Believe it or not, but within the Transformers Prime show (not the Aligned continuity proper, if that is even a thing), the true seeker mold shown is actually shared by Dreadwing and Skyquake. These two are brothers which share the very same jet mode in different colors, which is the actual definition of seekers. While Starscream's awesome mold was redeco'd multiple times in the toys, they never appeared on the show, making Dreadwing and Skyquake Prime's true seekers. And they don't disappoint. I totally get behind the negative points to this toy (I will now refer to this mold as a singular entity) like the heavy robot kibble underneath, the exposed hands in the back ala ROTF Starscream, and the weapon it comes with (but that's a negative with almost all the Powerizer toys). BUT style can go a looooooooong way and this guy has boatloads of it. Firstly, it is an impressive and imposing robot mode which is perfectly show accurate. The legs may be big under the jet but they fill it out and add a lot of weight and volume to the robot mode along with the broad shoulders. While the light-up weapon is forgettable, the sword is great and you can pull off some great poses showcasing the great and noble swordsman Dreadwing is. Also, the transformation is both refreshingly involved for a seeker and yet intuitive at the same time. The torso transformation is far more intricate than even the Masterpiece seeker mold and unlike every other toy on this list, it actually hides the nosecone completely in robot mode, without it becoming extra kibble, and leaving a nice tapered look to the cockpit as the chest. Also, that headsculpt is amazing and probably my favourite headsculpt ever found on a seeker.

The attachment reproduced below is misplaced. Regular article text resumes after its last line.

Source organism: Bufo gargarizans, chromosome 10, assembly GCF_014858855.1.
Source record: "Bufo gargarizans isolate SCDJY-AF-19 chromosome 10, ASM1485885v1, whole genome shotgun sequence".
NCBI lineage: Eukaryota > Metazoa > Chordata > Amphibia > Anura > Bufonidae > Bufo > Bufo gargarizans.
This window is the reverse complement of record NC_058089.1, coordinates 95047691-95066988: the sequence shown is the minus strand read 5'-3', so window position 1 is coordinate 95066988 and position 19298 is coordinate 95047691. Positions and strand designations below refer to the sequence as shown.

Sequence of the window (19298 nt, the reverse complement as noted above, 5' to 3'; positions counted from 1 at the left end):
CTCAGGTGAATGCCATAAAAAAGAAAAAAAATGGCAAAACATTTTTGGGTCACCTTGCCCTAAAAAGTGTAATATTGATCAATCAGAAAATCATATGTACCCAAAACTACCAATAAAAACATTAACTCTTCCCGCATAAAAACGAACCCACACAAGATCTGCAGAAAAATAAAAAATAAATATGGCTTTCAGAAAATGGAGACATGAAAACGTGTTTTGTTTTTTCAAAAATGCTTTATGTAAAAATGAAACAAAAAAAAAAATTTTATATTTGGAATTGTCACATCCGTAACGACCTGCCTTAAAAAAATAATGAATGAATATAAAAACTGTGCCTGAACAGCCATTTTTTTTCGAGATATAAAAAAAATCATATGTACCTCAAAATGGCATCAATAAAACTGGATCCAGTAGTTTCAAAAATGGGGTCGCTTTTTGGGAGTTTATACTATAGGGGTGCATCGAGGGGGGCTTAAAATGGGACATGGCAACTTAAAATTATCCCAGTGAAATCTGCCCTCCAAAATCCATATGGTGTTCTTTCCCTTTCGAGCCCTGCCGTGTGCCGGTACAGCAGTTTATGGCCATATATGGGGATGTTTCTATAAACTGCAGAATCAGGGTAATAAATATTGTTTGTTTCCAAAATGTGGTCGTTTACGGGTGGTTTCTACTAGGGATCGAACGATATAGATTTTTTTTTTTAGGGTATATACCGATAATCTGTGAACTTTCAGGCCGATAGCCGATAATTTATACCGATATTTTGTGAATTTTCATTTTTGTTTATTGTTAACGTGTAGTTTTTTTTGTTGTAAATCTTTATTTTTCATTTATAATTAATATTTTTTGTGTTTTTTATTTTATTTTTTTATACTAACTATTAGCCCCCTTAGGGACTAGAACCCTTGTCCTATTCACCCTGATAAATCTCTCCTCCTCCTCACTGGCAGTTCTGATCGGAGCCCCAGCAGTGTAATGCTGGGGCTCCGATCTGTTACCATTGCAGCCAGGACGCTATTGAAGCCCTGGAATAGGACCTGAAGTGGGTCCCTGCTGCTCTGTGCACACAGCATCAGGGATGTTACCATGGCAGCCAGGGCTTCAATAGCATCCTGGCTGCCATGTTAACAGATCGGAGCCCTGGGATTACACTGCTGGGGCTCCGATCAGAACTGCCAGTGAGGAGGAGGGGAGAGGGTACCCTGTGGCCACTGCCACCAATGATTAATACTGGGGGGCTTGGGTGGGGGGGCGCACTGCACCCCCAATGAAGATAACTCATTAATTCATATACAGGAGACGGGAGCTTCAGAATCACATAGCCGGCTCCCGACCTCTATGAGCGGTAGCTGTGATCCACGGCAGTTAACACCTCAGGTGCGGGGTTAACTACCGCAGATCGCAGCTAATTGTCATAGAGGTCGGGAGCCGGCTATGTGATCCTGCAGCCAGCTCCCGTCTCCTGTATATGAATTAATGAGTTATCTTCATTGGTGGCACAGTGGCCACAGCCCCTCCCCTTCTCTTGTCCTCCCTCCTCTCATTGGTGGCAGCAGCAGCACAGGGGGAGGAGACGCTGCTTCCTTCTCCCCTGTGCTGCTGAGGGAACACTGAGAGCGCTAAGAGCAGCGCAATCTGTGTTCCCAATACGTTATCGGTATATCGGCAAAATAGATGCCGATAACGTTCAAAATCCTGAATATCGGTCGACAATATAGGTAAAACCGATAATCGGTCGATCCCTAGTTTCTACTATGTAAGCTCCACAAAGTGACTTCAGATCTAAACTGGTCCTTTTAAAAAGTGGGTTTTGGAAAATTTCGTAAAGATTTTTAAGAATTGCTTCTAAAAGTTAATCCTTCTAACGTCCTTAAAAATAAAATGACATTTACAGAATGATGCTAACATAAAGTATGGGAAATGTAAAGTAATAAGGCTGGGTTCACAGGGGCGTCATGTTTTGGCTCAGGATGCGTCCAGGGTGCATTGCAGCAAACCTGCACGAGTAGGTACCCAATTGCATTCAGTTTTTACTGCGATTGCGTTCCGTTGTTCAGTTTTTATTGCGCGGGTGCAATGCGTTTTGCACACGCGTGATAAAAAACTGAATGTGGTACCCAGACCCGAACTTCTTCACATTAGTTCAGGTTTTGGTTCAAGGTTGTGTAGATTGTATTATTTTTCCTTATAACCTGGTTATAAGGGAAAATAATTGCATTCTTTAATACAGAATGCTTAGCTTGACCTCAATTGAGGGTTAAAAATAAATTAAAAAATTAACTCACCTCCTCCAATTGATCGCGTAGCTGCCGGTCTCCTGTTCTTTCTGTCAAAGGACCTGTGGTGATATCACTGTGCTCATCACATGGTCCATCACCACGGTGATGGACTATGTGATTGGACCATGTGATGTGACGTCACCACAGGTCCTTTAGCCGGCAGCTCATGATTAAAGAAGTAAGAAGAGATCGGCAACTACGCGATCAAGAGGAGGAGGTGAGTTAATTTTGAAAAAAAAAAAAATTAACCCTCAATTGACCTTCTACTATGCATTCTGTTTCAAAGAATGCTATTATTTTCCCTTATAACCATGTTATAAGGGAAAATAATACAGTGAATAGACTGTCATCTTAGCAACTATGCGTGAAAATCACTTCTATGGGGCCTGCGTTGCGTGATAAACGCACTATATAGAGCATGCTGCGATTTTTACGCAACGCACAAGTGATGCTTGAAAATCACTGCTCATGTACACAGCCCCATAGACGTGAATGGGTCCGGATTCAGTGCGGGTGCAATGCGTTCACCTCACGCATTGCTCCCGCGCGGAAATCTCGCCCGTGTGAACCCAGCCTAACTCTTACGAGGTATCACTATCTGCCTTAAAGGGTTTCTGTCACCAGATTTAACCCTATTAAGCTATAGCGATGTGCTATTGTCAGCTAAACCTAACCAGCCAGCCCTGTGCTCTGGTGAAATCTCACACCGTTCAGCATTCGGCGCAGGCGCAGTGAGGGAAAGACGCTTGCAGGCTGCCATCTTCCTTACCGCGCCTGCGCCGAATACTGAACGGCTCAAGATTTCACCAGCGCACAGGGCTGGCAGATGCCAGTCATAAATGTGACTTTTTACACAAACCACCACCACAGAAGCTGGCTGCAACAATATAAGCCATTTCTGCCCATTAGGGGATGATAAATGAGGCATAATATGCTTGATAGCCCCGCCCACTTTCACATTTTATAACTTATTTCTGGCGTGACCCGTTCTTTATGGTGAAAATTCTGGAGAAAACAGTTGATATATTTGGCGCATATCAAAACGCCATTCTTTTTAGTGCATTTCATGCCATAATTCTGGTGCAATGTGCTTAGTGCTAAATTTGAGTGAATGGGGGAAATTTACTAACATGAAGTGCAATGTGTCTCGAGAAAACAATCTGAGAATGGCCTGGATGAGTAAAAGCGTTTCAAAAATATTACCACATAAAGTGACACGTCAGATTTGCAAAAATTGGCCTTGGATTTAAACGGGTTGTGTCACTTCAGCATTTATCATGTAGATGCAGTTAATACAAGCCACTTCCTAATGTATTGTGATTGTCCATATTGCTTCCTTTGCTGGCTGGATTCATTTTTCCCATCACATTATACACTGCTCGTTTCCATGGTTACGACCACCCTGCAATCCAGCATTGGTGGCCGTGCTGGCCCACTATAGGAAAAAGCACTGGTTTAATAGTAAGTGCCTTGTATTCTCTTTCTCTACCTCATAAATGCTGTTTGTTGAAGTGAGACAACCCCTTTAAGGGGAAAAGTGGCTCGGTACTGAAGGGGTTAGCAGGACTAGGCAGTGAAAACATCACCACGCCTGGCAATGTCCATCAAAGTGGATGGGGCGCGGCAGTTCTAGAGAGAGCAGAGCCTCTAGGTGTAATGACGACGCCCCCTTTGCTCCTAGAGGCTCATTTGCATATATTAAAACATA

I was not a fan of the first attempt at a Masterpiece Starscream. The aim for a perfect jet mode really sacrificed a lot and made the robot mode quite goofy (no proper heels, weird jet kibble on both sides of his face and insane kibble hanging off his hips). I also disliked the chest transformation which was overly fiddly. My toy ended up breaking and it soured me over the idea of an MP Starscream. So hearing that the new one was just a retool of the old did not make me bounce up and down for joy. However, I evetually did get a taste of this new and improved mold and it was definitely a step in the right direction. The fiddly and awkward chest transformation is still there, with the odd design choice of the cockpit tapering the opposite way than in the cartoon, but it is still a great improvement to the cartoon likeness in general. He has heels now too and no extraneous kibble aside from the nosecone forming a backpack of sorts. He retains that wonderful articulation and that amazing jet mode and in general the transformation is extremely satisfying (especially the leg area). My only issue is that your mileage with this mold will really vary depending on which version you get and for what price. I wouldn't pay 200$ for what is essentially 10 year old engineering (beautifully refurbished though). However, many people have had the chance to get some at only 10-20$ more than the Generations Leader Seeker mold, which is an amazing value when looking at it that way, especially if the chest is solid and stays in place in robot mode.